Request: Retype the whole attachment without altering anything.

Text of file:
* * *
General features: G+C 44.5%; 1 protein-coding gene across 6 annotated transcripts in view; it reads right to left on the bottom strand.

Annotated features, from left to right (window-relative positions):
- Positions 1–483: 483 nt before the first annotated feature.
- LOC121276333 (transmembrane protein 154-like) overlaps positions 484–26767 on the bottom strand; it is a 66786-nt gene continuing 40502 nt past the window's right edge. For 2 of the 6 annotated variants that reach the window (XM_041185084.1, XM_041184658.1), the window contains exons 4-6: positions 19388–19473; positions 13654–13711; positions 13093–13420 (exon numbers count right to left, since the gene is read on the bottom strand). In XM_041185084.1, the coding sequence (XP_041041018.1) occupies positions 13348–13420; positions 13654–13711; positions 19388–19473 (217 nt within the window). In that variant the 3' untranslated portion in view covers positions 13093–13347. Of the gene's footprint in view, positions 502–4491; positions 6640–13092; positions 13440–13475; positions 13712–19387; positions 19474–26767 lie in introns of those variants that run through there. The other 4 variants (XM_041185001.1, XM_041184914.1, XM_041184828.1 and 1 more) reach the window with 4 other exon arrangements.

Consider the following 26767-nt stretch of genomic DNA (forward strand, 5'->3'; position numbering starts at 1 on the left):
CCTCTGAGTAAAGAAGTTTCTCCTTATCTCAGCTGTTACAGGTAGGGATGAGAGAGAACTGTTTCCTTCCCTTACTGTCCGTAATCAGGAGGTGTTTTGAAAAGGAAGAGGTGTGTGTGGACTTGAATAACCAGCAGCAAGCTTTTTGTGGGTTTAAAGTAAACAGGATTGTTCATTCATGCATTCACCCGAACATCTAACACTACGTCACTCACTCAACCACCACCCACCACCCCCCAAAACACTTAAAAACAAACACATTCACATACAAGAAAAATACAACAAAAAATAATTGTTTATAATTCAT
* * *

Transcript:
General features: G+C 44.5%; 1 protein-coding gene across 6 annotated transcripts in view; it reads right to left on the bottom strand.

Annotated features, from left to right (window-relative positions):
- Positions 1–483: 483 nt before the first annotated feature.
- LOC121276333 (transmembrane protein 154-like) overlaps positions 484–26767 on the bottom strand; it is a 66786-nt gene continuing 40502 nt past the window's right edge. For 2 of the 6 annotated variants that reach the window (XM_041185084.1, XM_041184658.1), the window contains exons 4-6: positions 19388–19473; positions 13654–13711; positions 13093–13420 (exon numbers count right to left, since the gene is read on the bottom strand). In XM_041185084.1, the coding sequence (XP_041041018.1) occupies positions 13348–13420; positions 13654–13711; positions 19388–19473 (217 nt within the window). In that variant the 3' untranslated portion in view covers positions 13093–13347. Of the gene's footprint in view, positions 502–4491; positions 6640–13092; positions 13440–13475; positions 13712–19387; positions 19474–26767 lie in introns of those variants that run through there. The other 4 variants (XM_041185001.1, XM_041184914.1, XM_041184828.1 and 1 more) reach the window with 4 other exon arrangements.

Consider the following 26767-nt stretch of genomic DNA (forward strand, 5'->3'; position numbering starts at 1 on the left):
CCTCTGAGTAAAGAAGTTTCTCCTTATCTCAGCTGTTACAGGTAGGGATGAGAGAGAACTGTTTCCTTCCCTTACTGTCCGTAATCAGGAGGTGTTTTGAAAAGGAAGAGGTGTGTGTGGACTTGAATAACCAGCAGCAAGCTTTTTGTGGGTTTAAAGTAAACAGGATTGTTCATTCATGCATTCACCCGAACATCTAACACTACGTCACTCACTCAACCACCACCCACCACCCCCCAAAACACTTAAAAACAAACACATTCACATACAAGAAAAATACAACAAAAAATAATTGTTTATAATTCAT